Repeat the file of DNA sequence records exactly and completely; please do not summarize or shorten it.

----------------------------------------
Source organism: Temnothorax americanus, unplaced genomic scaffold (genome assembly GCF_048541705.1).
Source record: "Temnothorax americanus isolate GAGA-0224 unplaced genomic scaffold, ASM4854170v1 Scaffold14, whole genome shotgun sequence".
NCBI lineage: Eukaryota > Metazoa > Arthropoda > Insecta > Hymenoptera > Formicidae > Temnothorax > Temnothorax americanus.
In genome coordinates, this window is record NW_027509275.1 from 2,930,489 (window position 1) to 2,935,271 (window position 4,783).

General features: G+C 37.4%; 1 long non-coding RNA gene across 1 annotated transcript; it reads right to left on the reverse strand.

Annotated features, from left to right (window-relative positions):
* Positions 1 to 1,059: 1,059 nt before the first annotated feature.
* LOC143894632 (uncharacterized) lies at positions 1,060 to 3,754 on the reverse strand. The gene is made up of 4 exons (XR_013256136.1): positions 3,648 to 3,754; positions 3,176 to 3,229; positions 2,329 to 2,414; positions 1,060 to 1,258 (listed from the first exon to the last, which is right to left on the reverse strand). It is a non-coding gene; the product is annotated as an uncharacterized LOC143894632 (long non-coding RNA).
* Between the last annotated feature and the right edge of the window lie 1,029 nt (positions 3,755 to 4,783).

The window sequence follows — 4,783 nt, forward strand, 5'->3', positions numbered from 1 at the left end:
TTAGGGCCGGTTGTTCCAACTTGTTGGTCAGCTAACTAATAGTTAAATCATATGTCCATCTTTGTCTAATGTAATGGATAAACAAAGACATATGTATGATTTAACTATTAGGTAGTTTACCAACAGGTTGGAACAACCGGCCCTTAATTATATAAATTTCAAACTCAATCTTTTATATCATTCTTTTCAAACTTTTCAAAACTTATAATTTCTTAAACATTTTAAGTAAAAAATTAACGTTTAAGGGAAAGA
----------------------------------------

Source organism: Temnothorax americanus, unplaced genomic scaffold (genome assembly GCF_048541705.1).
Source record: "Temnothorax americanus isolate GAGA-0224 unplaced genomic scaffold, ASM4854170v1 Scaffold14, whole genome shotgun sequence".
NCBI lineage: Eukaryota > Metazoa > Arthropoda > Insecta > Hymenoptera > Formicidae > Temnothorax > Temnothorax americanus.
In genome coordinates, this window is record NW_027509275.1 from 2,930,489 (window position 1) to 2,935,271 (window position 4,783).

General features: G+C 37.4%; 1 long non-coding RNA gene across 1 annotated transcript; it reads right to left on the reverse strand.

Annotated features, from left to right (window-relative positions):
* Positions 1 to 1,059: 1,059 nt before the first annotated feature.
* LOC143894632 (uncharacterized) lies at positions 1,060 to 3,754 on the reverse strand. The gene is made up of 4 exons (XR_013256136.1): positions 3,648 to 3,754; positions 3,176 to 3,229; positions 2,329 to 2,414; positions 1,060 to 1,258 (listed from the first exon to the last, which is right to left on the reverse strand). It is a non-coding gene; the product is annotated as an uncharacterized LOC143894632 (long non-coding RNA).
* Between the last annotated feature and the right edge of the window lie 1,029 nt (positions 3,755 to 4,783).

The window sequence follows — 4,783 nt, forward strand, 5'->3', positions numbered from 1 at the left end:
TTAGGGCCGGTTGTTCCAACTTGTTGGTCAGCTAACTAATAGTTAAATCATATGTCCATCTTTGTCTAATGTAATGGATAAACAAAGACATATGTATGATTTAACTATTAGGTAGTTTACCAACAGGTTGGAACAACCGGCCCTTAATTATATAAATTTCAAACTCAATCTTTTATATCATTCTTTTCAAACTTTTCAAAACTTATAATTTCTTAAACATTTTAAGTAAAAAATTAACGTTTAAGGGAAAGA